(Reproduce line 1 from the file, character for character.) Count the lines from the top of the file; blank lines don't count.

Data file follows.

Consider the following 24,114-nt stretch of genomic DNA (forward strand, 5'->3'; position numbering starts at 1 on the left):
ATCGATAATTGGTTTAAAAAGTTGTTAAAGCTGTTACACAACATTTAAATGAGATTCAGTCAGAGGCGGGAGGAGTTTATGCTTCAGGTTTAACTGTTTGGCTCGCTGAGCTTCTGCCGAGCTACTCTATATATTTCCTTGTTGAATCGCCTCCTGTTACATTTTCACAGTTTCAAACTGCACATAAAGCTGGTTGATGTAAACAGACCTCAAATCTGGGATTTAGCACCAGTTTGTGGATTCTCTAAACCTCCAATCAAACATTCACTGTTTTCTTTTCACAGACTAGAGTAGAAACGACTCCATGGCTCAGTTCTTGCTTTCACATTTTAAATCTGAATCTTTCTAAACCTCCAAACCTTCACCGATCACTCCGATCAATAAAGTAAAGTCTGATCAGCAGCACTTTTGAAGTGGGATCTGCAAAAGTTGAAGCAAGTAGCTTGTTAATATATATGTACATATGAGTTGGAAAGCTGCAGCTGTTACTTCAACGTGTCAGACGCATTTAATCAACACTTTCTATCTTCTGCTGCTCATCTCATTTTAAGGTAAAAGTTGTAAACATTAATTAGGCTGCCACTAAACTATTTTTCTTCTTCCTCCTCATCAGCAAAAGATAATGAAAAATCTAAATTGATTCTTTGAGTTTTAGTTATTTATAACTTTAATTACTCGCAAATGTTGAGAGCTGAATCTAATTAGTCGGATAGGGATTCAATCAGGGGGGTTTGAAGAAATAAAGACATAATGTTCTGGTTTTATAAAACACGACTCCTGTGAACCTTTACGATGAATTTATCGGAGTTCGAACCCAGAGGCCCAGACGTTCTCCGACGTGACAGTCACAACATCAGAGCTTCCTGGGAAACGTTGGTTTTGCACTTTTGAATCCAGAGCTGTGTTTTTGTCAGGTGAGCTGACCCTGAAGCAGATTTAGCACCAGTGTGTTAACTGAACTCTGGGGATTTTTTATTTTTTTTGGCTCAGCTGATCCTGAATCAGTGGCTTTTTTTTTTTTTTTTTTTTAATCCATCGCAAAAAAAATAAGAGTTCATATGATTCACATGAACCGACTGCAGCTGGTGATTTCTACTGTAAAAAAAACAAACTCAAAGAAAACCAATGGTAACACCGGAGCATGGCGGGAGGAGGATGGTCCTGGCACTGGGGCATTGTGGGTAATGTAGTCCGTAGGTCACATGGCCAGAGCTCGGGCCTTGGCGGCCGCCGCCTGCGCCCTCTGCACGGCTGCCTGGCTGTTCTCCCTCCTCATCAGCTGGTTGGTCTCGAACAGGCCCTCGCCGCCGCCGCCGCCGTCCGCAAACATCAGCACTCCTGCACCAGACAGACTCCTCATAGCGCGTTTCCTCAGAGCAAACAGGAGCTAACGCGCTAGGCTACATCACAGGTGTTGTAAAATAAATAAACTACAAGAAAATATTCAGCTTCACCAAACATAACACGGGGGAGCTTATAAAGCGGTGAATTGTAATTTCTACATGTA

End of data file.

Consider the following 24,114-nt stretch of genomic DNA (forward strand, 5'->3'; position numbering starts at 1 on the left):